Mella Jaarsma: Give Me Shelter
It’s not easy to introduce Mella Jaarsma because she’s so many things at the same time. Let’s limit ourselves to the basic coordinates to begin with. Mella is an artist who is widely known for her body-covering shelters made out of the most unusual materials.
The skins of frogs, squirrels, bats, snakes and chickens are all put to use in her wearable works, as well as moth cocoons, water buffalo horns, the bark of banana trees, and more. The garment becomes a symbolic protection and a visual representation of fear or a need for security. Her work also alludes to the isolation of human beings and the need for a filtered approach to the world.
Jaarsma grew up in the Netherlands and studied visual art at Groningen in her early years, before leaving for Jakarta to attend the Art Institute and later the Indonesia Institute of the Arts in Yogyakarta. Her name is one you’ll never fail to find in both Indonesian and Dutch art catalogues.
In 1988 she founded Cemeti Art House in partnership with her fellow artist and husband Nindityo Adipurnomo. This Yogyakarta gallery has been seminal in the development of contemporary art in Indonesia, and in connecting Indonesian artists with the International art world.
“I met Nindityo in the art school in Yogya, and after his scholarship in the Netherlands we married and we came back to Indonesia, starting the Cemeti Art House soon after,” she said. “At that time the landscape of Indonesian art looked completely different.”
In the 80s and most of the 90s there were only a few art spaces in Yogyakarta. One was run by the government, another held by Kompas (the national newspaper), and last was the Indonesian Cultural Center.
“We wanted to start something different, an exhibition space that would also be an information and documentation centre. Over time we started doing many other projects, like the residency program that is still running now.”
At Cemeti, Mella and Nindityo started out by exhibiting their friends from art school. There were the likes of Heri Dono and Eddie Hara, just to be clear. In the beginning the space was the front of a house and it was quite small, but over time Cemeti expanded, both physically and in their cultural scope. They become an art foundation which later evolved into IVAA, the Visual Art Archive.
You grew up in Netherlands and studied visual art in Groningen. Why did you leave for Indonesia?
Mella Jaarsma The first time I travelled to Indonesia I was still a student in the Netherlands. I just came as a tourist. I travelled around and I became incredibly inspired by Indonesia. In the Netherlands I was working with shadows and I found that shadows are a very important part of Indonesian culture, not only through the Wayang Puppets but also in a more spiritual kind of way. I wanted to find out why the presence of shadows is so strong here, and when I graduated I won a scholarship to study in Jakarta. I visited the art schools and took a look at the art scene …
How was the art scene in Jakarta in the 80s?
M.J. When I came to Jakarta in ’83 the trend in art was painting, especially abstract painting. It was not the art that inspired me at the time, but the culture. I stayed half a year in Jakarta and I thought that if I wanted to know more about the culture I had to move Yogyakarta. So I attended the local art school and I studied in Yogya for another year. The local art scene welcomed me, because I studied at the art school and I had a European art history background. I was foreigner, so kind of a new thing, and I brought connections to the international scene.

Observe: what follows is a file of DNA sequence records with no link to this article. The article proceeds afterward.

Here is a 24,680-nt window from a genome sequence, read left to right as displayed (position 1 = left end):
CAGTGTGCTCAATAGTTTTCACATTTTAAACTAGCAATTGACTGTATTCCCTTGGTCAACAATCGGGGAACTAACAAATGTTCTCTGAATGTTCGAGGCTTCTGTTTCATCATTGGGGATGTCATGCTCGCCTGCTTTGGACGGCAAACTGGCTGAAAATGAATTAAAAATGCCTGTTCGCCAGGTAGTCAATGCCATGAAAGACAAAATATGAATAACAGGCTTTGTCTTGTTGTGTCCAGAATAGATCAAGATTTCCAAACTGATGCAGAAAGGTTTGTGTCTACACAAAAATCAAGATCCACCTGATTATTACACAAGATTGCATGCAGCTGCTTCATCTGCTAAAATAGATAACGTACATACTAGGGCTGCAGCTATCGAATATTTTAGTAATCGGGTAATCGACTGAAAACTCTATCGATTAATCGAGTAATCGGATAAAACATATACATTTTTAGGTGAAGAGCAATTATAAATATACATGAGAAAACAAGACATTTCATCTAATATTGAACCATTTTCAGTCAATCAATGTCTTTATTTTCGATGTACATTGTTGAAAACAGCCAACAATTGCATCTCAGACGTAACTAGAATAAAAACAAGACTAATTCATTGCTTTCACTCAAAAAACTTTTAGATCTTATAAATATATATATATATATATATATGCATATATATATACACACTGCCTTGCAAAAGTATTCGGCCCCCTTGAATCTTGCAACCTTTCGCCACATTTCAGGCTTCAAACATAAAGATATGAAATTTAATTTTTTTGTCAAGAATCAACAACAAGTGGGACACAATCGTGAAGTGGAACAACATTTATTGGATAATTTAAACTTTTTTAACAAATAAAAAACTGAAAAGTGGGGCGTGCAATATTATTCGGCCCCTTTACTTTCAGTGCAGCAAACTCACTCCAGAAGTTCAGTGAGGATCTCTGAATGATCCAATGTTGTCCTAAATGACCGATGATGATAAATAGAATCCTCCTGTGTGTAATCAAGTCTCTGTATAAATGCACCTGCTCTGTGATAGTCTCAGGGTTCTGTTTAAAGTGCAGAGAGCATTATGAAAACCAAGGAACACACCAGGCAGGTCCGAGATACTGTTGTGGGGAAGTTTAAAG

As you said at the time you were working with shadows, which is quite different from the work you’re doing now, the costumes and the armours made by layers of clothing. What was the evolution of your work?
M.J. I think of my art practice as a reflection on human existence and a visual representation of the reality of life. When you come into a new culture you’re the foreigner, you are an outsider. At the same time if you live in a place long enough you also become an insider. I like to comment on what I see and what I experience in life. I try to put all that in my artworks. The first years of my art practice I worked on shadows and their role in the local culture. I stayed quite a while in Bali and I saw the cremation ceremonies. They have a different way of cremating people. The one for the low castes is about burning the bodies straight away, and then collecting the ashes. They then recreate the shape of a human body with the ashes. Of course, there is very little ashes compared to the actual body, so the shape they made is small, just like a baby. For me this new shape represents a shadow, a border between life and death, between the visible and the invisible. In this sense Wayang puppets are also interesting. They convey the message from the Gods to the earth. They are also in this state ‘in between’, so I looked at that as well. I translate these cultural observations into my work.
After the riots that led to the fall of dictator Suharto in ’98 you did political work …
M.J. Yes. During the Suharto regime it was extremely difficult to comment on the political situation. With Cemeti I exhibited a lot of political artists who had strong statements against the political situation. At the time I felt that I couldn’t really make a political statement with my own work. Even if I had lived a long time in Indonesia I still felt the burden of colonial history. I used to think: ‘Who am I to comment on that?’ But after ’98, because of the riots, my perception changed. In Jakarta in ’98 they set many shops on fire and many Chinese women were raped. I was just appalled when the stories of what happened came out. It was then that I did my first political performance. I asked my friends to fry frog legs – a Chinese food – in the streets, and we offered them to the passersby to eat. We tried to open up a discussion about what had happened to the Chinese people and the violence among different communities in the country.